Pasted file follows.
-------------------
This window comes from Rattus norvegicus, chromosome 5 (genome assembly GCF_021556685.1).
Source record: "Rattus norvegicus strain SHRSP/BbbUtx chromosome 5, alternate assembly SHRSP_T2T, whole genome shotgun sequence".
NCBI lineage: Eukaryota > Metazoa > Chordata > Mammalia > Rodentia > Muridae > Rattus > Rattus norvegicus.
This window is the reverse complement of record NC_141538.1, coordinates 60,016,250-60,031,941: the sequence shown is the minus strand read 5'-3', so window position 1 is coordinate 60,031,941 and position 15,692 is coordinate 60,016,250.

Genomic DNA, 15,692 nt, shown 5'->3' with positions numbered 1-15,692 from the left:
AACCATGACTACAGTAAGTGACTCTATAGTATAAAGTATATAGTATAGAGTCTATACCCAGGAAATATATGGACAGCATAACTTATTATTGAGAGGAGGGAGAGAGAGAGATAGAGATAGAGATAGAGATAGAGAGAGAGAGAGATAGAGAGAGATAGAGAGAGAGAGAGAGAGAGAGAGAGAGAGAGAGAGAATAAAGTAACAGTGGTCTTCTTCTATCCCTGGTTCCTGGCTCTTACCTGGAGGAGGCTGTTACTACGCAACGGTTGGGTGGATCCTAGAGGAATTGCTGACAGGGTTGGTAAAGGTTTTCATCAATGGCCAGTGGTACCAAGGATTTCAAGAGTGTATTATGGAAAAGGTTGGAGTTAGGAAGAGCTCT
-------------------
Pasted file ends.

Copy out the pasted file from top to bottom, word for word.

This window comes from Rattus norvegicus, chromosome 5 (genome assembly GCF_021556685.1).
Source record: "Rattus norvegicus strain SHRSP/BbbUtx chromosome 5, alternate assembly SHRSP_T2T, whole genome shotgun sequence".
NCBI lineage: Eukaryota > Metazoa > Chordata > Mammalia > Rodentia > Muridae > Rattus > Rattus norvegicus.
This window is the reverse complement of record NC_141538.1, coordinates 60,016,250-60,031,941: the sequence shown is the minus strand read 5'-3', so window position 1 is coordinate 60,031,941 and position 15,692 is coordinate 60,016,250.

Genomic DNA, 15,692 nt, shown 5'->3' with positions numbered 1-15,692 from the left:
AACCATGACTACAGTAAGTGACTCTATAGTATAAAGTATATAGTATAGAGTCTATACCCAGGAAATATATGGACAGCATAACTTATTATTGAGAGGAGGGAGAGAGAGAGATAGAGATAGAGATAGAGATAGAGAGAGAGAGAGATAGAGAGAGATAGAGAGAGAGAGAGAGAGAGAGAGAGAGAGAGAGAGAATAAAGTAACAGTGGTCTTCTTCTATCCCTGGTTCCTGGCTCTTACCTGGAGGAGGCTGTTACTACGCAACGGTTGGGTGGATCCTAGAGGAATTGCTGACAGGGTTGGTAAAGGTTTTCATCAATGGCCAGTGGTACCAAGGATTTCAAGAGTGTATTATGGAAAAGGTTGGAGTTAGGAAGAGCTCT